After two years, Michelin Guide recognition and a glowing review from the Los Angeles Times, modern Korean restaurant Kinn is set to close this week, with its chef-owner underscoring the importance of mental health within the restaurant industry.
“I think our products are oftentimes undervalued, we have to make compromises,” said Kiyong “Ki” Kim, who announced Kinn’s closure last Friday. “Whether it's quality of life, financials, sleep hours, we have to please our guests and please our customers rather than making sure we're staying healthy. It adds up.”
The Koreatown restaurant’s closure is slated for Saturday. Kim said he lost roughly 20 pounds in the last few weeks due to stress and anxiety. As a chef he characterizes critical praise and seeing customers satisfied as “addicting,” leading to a workforce of chefs who rarely prioritize themselves.
Before opening Kinn, Kim co-founded Korean pop-up Naemo in Los Angeles and worked at San Francisco’s Benu and New York City’s Jungsik and Atomix. The 20-seat Kinn, his first restaurant, is a collaboration with In Hospitality Group — which also operates Koreatown fried chicken shop Chimmelier — and opened in November 2021 with à la carte offerings but quickly reformatted to a tasting-menu setup.
Its five courses expanded to seven and included dishes such as the signature slow-braised crispy octopus, kimchi-stuffed charred Little Gems, peach-glazed bulgogi and tomato-and-perilla burrata salad, evolving each season.
Earlier this year, global dining compendium Michelin Guide added Kinn to its California listings as a new and notable restaurant pick. “Whether preparing dishes or presenting them, the chef and his team deliver an exclusive experience,” the guide said.
Michelin also included Kinn in its guide to the best Korean restaurants in Los Angeles.
In May, L.A. Times Food critic Bill Addison called Kinn “one of the freshest culinary voices in Los Angeles,” described Kim as “masterful” and pondered whether the restaurant could be the future of fine dining in the city.
Though the restaurant is closing, Kinn will still appear at this year’s L.A. Times 101 List event on Dec. 5. The restaurant was initially going to appear on the list, which will be revealed that evening, but Times restaurant critic Bill Addison swapped Kinn for another entry upon hearing the news. "In an effort to make the list as current and helpful for readers as possible, it will not be on the list," Addison said. "We're delighted to still welcome him, and honor the great work the Food section said he did."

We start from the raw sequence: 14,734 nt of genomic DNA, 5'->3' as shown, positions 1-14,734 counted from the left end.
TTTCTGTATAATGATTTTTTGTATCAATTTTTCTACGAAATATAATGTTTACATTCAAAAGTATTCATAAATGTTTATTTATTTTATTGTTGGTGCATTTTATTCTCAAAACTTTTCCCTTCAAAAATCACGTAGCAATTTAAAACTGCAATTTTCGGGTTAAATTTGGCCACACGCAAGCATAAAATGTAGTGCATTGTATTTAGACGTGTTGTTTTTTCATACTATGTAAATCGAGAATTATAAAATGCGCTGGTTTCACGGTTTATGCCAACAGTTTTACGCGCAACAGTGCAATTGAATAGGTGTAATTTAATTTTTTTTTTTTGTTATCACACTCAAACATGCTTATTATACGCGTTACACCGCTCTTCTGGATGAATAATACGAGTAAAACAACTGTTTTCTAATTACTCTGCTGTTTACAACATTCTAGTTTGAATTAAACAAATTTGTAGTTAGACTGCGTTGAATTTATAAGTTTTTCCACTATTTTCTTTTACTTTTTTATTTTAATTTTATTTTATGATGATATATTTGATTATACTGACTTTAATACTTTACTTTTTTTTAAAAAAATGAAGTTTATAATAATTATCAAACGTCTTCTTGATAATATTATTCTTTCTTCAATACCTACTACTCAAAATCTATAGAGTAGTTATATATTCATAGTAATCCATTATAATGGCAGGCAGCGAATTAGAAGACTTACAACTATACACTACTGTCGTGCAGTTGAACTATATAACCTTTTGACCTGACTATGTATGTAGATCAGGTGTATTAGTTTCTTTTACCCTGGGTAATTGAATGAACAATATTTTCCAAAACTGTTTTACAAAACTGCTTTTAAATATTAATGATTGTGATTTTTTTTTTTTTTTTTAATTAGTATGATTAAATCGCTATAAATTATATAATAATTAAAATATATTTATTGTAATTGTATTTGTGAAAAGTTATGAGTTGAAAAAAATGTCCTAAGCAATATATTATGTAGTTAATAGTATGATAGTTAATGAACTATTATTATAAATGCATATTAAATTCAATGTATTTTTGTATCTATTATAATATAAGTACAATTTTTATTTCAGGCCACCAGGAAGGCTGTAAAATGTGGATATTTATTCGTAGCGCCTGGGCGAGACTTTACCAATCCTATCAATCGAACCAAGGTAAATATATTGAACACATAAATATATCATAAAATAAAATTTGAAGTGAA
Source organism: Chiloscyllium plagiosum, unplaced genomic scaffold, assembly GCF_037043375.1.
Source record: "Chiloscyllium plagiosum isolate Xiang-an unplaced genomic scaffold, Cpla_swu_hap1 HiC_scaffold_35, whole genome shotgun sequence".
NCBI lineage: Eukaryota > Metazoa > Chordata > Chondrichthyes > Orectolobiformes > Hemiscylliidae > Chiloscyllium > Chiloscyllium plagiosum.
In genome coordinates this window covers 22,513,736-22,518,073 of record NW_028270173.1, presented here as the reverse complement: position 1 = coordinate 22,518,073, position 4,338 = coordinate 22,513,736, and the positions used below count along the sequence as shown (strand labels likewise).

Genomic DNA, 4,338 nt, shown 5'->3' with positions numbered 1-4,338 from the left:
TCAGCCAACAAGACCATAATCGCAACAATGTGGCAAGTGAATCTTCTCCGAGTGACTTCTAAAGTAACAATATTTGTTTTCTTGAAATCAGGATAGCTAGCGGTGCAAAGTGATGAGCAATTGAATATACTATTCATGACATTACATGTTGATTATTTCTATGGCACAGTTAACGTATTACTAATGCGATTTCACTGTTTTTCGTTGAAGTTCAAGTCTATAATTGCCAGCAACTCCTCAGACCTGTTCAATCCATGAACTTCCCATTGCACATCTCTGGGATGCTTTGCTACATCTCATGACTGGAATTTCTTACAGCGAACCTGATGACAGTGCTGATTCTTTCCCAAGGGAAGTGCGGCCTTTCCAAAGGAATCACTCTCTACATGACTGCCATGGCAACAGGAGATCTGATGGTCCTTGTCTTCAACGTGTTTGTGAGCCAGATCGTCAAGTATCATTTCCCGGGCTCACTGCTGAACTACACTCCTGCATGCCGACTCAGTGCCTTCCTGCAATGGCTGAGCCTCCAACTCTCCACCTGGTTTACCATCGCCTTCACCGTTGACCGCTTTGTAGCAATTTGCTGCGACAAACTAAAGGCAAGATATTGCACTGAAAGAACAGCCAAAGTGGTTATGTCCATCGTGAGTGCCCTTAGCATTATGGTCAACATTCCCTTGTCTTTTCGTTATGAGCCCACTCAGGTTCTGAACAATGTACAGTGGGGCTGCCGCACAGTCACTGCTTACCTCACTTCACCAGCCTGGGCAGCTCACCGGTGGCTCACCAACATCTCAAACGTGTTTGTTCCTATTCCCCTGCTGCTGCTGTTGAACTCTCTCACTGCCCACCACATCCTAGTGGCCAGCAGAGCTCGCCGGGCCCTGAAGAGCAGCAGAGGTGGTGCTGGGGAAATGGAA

“That’s going to be our finale,” Kim said.
Financial and spatial constraints
The premise of offering an ambitious, seven-course tasting menu at an affordable price — $95 per person — also proved difficult for the team, which did not always cross the threshold of necessary sales on a given night. Kim noted that his concerns for the restaurant’s future began in April, due to inconsistent guest seatings and compromises the chef said he had to make given the restaurant’s financial and spatial constraints.
As the months wore on, Kim said his mental health deteriorated, especially after alerting staff last month to the impending end.
Professional chef regularly appears on lists of the most stressful jobs, including earning the No. 1 spot from recruitment company Zippia earlier this year due to long hours, low job security and personnel management in addition to cooking. According to a recent survey by cooking experiences website Cozymeal, 70% of the survey’s participating chefs had experienced anxiety from working in a restaurant, while many also suffered from sleeping disorders, depression and substance abuse.
Multiple nonprofits and other aid organizations exist to help members of the service industry battle depression and addiction, such as Restaurant After Hours, Focus on Health, A Balanced Glass and Healthy Hospo.
“Unfortunately we had to close Kinn due to his [Kim’s] health issue,” In Hospitality Group partner Dustin Dong Hyuk Lee told The Times in an email. “It is very sad, but I'm sure he will come back stronger than ever!”
The outpouring of support has been a shock to the team since the announcement last Friday, with reservations now fully booked for the week, the chef said.
“We're very, very grateful,” Kim said. “We've already seen a lot of familiar faces after we announced, and everyone is reaching out. I didn't know there were like this many people that cared about us. It’s been very emotional.”
Closing the restaurant has helped Kim find new camaraderie in other chefs who’ve reached out to convey empathy, having closed restaurants themselves, and said the experience has helped him learn to be more empathetic in turn.
“I'm very hopeful now and I'm trying to be as strong as I can be, mentally,” he said.
Kim hopes to remain in L.A. after Kinn’s closure, ideally cooking elsewhere before opening his own restaurant again someday.
“What I really want to do is focus on the present moment, but I'm very excited for the future. I feel like what the future holds is very bright — and it's even brighter than the prime of Kinn.”
This story originally appeared in Los Angeles Times.